July 15, 2019 Top Story

Adjusting to Expanding Exemptions in the FLSA

Increasingly employer-friendly interpretation in overtime disputes

By Mark A. Flores

At least one appellate court seems to be following the U.S. Supreme Court’s lead in the increasingly expansive interpretation of the Fair Labor Standards Act (FLSA)’s overtime pay exemptions, according to ABA Section of Litigation leaders. This emerging trend is not necessarily favorable for employees, leaders say, given recent outcomes in Munoz-Gonzalez v. D.L.C. Limousine Service, Inc. and Flood v. Just Energy Marketing Corporation.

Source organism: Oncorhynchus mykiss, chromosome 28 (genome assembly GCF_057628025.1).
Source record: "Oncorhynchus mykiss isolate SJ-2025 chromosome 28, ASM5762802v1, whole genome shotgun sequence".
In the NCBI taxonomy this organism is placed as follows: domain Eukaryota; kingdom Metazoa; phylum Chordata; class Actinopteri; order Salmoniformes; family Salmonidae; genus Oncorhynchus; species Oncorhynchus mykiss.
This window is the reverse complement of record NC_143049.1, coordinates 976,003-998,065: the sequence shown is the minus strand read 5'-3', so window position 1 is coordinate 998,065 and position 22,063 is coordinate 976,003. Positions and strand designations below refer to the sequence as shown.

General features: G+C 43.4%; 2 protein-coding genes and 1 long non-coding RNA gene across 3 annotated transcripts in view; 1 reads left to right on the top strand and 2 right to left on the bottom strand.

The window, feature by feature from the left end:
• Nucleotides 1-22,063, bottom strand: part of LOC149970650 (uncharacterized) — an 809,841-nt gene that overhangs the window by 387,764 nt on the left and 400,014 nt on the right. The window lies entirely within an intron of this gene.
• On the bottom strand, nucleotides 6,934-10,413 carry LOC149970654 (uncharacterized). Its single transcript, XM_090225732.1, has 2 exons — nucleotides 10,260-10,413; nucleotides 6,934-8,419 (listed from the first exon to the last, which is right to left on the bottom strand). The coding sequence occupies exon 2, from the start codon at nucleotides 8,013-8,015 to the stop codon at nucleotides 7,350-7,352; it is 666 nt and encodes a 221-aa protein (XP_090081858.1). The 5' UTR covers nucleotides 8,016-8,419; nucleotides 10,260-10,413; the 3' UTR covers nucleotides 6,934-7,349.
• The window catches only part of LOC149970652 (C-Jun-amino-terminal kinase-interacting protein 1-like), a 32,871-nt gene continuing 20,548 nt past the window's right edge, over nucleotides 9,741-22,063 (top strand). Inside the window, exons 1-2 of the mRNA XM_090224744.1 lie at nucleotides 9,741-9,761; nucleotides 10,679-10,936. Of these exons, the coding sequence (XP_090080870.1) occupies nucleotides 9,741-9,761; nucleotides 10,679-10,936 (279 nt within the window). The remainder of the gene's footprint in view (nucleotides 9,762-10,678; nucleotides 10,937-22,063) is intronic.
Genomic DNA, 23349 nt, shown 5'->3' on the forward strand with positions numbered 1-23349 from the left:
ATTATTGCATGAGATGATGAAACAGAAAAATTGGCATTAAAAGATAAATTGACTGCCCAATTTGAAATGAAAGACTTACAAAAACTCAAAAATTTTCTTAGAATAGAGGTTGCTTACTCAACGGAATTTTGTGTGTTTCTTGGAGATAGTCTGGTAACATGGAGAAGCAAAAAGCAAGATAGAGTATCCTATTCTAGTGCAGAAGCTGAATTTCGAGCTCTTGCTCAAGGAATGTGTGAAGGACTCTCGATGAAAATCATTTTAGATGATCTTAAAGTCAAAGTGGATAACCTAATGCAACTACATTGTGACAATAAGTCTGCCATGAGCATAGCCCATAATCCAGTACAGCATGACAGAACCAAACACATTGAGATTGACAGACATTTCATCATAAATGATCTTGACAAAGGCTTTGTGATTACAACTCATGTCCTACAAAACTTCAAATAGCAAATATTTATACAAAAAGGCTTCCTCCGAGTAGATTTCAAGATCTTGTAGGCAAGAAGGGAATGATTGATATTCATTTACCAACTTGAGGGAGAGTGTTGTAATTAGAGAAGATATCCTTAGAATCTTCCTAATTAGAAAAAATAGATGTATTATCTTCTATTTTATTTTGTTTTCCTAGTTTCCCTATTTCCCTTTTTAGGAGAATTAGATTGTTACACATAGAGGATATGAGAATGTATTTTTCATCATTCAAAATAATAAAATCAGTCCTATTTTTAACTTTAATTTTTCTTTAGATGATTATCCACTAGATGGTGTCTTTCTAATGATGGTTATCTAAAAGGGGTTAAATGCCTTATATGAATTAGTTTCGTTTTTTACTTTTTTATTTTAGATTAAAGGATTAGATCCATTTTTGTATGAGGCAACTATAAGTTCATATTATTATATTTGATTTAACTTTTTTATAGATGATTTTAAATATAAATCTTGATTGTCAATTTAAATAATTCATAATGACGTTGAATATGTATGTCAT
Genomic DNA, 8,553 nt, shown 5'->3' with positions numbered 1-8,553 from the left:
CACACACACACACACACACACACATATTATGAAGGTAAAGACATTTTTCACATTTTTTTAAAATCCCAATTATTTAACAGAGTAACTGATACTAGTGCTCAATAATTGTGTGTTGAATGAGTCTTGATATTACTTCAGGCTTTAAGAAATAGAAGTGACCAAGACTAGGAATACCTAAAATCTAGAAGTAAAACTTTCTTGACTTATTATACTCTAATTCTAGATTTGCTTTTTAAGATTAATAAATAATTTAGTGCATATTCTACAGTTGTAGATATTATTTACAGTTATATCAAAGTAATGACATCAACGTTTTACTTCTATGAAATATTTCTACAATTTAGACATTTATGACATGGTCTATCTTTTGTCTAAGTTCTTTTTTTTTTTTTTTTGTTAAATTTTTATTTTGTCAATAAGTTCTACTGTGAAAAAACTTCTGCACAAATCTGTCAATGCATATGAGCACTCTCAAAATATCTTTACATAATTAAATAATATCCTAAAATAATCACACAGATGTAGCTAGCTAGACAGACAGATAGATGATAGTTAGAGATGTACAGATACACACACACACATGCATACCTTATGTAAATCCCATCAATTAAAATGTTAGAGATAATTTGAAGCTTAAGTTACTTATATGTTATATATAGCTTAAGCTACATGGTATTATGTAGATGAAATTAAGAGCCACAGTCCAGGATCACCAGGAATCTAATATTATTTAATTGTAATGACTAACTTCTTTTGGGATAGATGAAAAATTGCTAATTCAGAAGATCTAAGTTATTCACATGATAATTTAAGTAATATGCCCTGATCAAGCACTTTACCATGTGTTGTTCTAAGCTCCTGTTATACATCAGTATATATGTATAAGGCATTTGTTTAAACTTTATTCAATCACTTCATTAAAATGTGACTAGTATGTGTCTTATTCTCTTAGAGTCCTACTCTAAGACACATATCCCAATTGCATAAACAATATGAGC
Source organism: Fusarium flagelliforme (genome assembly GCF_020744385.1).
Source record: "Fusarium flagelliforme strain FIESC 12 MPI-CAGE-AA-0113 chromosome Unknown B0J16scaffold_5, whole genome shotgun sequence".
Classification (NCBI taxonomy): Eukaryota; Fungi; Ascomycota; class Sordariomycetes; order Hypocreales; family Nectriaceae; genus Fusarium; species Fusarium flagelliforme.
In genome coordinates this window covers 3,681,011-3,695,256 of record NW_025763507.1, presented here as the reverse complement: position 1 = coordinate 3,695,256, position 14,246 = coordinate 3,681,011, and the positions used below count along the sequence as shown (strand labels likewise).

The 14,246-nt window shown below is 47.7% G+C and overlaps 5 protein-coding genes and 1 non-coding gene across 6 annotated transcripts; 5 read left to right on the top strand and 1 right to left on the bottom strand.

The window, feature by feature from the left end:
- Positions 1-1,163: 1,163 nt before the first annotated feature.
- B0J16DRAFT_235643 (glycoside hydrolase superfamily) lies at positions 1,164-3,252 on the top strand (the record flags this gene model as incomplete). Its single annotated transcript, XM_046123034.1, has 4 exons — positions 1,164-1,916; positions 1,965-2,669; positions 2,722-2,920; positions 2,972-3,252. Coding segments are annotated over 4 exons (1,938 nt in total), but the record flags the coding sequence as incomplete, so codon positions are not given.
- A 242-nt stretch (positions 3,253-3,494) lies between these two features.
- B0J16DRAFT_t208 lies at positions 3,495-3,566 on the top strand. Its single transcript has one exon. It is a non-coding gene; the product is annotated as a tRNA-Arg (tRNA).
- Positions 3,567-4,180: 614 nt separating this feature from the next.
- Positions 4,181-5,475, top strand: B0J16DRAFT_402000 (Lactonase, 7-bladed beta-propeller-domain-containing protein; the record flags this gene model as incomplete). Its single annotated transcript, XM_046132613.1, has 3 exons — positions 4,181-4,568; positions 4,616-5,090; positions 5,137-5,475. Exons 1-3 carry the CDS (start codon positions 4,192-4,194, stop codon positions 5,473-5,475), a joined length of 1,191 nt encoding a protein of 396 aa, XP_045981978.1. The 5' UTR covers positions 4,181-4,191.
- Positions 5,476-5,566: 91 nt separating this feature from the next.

A “limo” driver was classified as a taxicab driver, and thus, not entitled to overtime

A “limo” driver was classified as a taxicab driver, and thus, not entitled to overtime

iStockphoto by Getty Images

Expansion of the “Taxicab” Exemption

Congress  established the FLSA approximately 80 years ago to regulate wage, hour, and overtime standards and to create employer exemptions for overtime pay. The exemptions vary covering salespersons to certain executives to taxicab drivers. In Encino Motorcars, LLC v. Narvarro, the Court advised lower courts not to interpret overtime exemptions narrowly. The U.S. Court of Appeals for the Second Circuit has followed the Court’s lead in two recent cases.

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